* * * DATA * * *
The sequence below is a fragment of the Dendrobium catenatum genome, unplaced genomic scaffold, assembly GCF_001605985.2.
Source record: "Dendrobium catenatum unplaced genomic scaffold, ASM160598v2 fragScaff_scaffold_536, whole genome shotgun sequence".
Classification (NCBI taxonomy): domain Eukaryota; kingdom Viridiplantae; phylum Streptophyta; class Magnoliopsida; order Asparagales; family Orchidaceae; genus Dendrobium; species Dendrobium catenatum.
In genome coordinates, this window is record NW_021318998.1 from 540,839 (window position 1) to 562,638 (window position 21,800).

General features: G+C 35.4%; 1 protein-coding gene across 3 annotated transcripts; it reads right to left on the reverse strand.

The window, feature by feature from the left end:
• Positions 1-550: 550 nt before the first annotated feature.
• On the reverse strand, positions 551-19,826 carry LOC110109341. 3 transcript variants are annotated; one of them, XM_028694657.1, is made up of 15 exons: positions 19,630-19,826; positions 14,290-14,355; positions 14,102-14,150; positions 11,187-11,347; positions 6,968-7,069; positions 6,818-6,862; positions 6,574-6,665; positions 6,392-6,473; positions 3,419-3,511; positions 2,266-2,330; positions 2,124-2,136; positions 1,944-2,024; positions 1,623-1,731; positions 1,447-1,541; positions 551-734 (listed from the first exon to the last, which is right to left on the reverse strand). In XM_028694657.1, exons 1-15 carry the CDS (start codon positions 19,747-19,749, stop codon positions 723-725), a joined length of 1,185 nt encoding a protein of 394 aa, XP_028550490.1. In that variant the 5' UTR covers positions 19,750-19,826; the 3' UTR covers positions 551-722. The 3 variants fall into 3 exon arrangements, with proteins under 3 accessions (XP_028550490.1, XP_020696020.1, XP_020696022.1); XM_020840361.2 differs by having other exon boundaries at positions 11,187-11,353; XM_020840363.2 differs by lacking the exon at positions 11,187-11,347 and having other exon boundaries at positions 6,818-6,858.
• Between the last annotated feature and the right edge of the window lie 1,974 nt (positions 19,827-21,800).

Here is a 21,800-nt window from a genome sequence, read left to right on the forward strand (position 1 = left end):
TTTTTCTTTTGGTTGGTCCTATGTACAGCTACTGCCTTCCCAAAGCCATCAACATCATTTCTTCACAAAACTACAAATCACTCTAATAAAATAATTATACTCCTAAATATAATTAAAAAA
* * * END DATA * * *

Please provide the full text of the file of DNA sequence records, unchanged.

The sequence below is a fragment of the Dendrobium catenatum genome, unplaced genomic scaffold, assembly GCF_001605985.2.
Source record: "Dendrobium catenatum unplaced genomic scaffold, ASM160598v2 fragScaff_scaffold_536, whole genome shotgun sequence".
Classification (NCBI taxonomy): domain Eukaryota; kingdom Viridiplantae; phylum Streptophyta; class Magnoliopsida; order Asparagales; family Orchidaceae; genus Dendrobium; species Dendrobium catenatum.
In genome coordinates, this window is record NW_021318998.1 from 540,839 (window position 1) to 562,638 (window position 21,800).

General features: G+C 35.4%; 1 protein-coding gene across 3 annotated transcripts; it reads right to left on the reverse strand.

The window, feature by feature from the left end:
• Positions 1-550: 550 nt before the first annotated feature.
• On the reverse strand, positions 551-19,826 carry LOC110109341. 3 transcript variants are annotated; one of them, XM_028694657.1, is made up of 15 exons: positions 19,630-19,826; positions 14,290-14,355; positions 14,102-14,150; positions 11,187-11,347; positions 6,968-7,069; positions 6,818-6,862; positions 6,574-6,665; positions 6,392-6,473; positions 3,419-3,511; positions 2,266-2,330; positions 2,124-2,136; positions 1,944-2,024; positions 1,623-1,731; positions 1,447-1,541; positions 551-734 (listed from the first exon to the last, which is right to left on the reverse strand). In XM_028694657.1, exons 1-15 carry the CDS (start codon positions 19,747-19,749, stop codon positions 723-725), a joined length of 1,185 nt encoding a protein of 394 aa, XP_028550490.1. In that variant the 5' UTR covers positions 19,750-19,826; the 3' UTR covers positions 551-722. The 3 variants fall into 3 exon arrangements, with proteins under 3 accessions (XP_028550490.1, XP_020696020.1, XP_020696022.1); XM_020840361.2 differs by having other exon boundaries at positions 11,187-11,353; XM_020840363.2 differs by lacking the exon at positions 11,187-11,347 and having other exon boundaries at positions 6,818-6,858.
• Between the last annotated feature and the right edge of the window lie 1,974 nt (positions 19,827-21,800).

Here is a 21,800-nt window from a genome sequence, read left to right on the forward strand (position 1 = left end):
TTTTTCTTTTGGTTGGTCCTATGTACAGCTACTGCCTTCCCAAAGCCATCAACATCATTTCTTCACAAAACTACAAATCACTCTAATAAAATAATTATACTCCTAAATATAATTAAAAAA